Statement by Israel Adviser Yoni Ish-Hurwitz
Thank you, Madame moderator.
As this is the first time that my delegation has taken the floor, allow me to congratulate our chairperson on his election as the Chair of the Open-Ended Working Group on Ageing.
I would also like to thank the panelists for joining us today and making very interesting presentations for us to reflect on. I would like to share with you Israel's experience now.
In recent years, the Government of Israel has passed several decisions emphasizing the need to integrate older persons into society, to prevent age discrimination, and to empower older persons to participate in the decision-making process at the local level.
Some of these measures were taken following the establishment of the Ministry for Senior Citizens, which works to integrate older persons in all aspects of society, recognizing the meaningful contribution that older persons make to society.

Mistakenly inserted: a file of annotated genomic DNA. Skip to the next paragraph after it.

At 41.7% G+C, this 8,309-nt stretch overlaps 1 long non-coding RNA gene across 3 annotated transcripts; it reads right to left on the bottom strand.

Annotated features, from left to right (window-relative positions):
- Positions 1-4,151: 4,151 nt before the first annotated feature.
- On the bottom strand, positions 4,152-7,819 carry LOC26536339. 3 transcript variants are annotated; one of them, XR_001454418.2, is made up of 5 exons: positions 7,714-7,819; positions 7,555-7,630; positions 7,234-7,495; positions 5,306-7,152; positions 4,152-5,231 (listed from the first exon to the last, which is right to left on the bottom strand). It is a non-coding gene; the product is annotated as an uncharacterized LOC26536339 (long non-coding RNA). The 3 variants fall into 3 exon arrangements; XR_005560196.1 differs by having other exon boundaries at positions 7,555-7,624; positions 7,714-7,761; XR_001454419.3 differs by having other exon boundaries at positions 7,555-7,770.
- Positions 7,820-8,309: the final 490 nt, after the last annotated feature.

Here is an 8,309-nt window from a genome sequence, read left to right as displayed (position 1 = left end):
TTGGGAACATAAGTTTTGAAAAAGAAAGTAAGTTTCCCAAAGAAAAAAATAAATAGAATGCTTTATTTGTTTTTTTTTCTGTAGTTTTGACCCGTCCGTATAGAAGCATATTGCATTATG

My government’s policies are particularly focused on the theme of the panel this morning. Our policy empowers older persons in Israel to remain in their homes and in their communities for as long as possible. To this end, the Israeli Government provides community services, offers several housing programs, and administers several other programs to supplement the special needs of older persons living in poverty.
The State of Israel’s commitment to address the needs of older persons is reflected in a comprehensive set of laws. These include the provision of medical treatment, medication and hospitalization free of charge or for a negligible fee, as well as social care, a minimum pension, and support programs, such as social clubs and supportive communities.
Finally, I would like to highlight the role of NGOs and the private sector in complementing government in the direct delivery of long-term care services, as also noted in the Secretary-General report.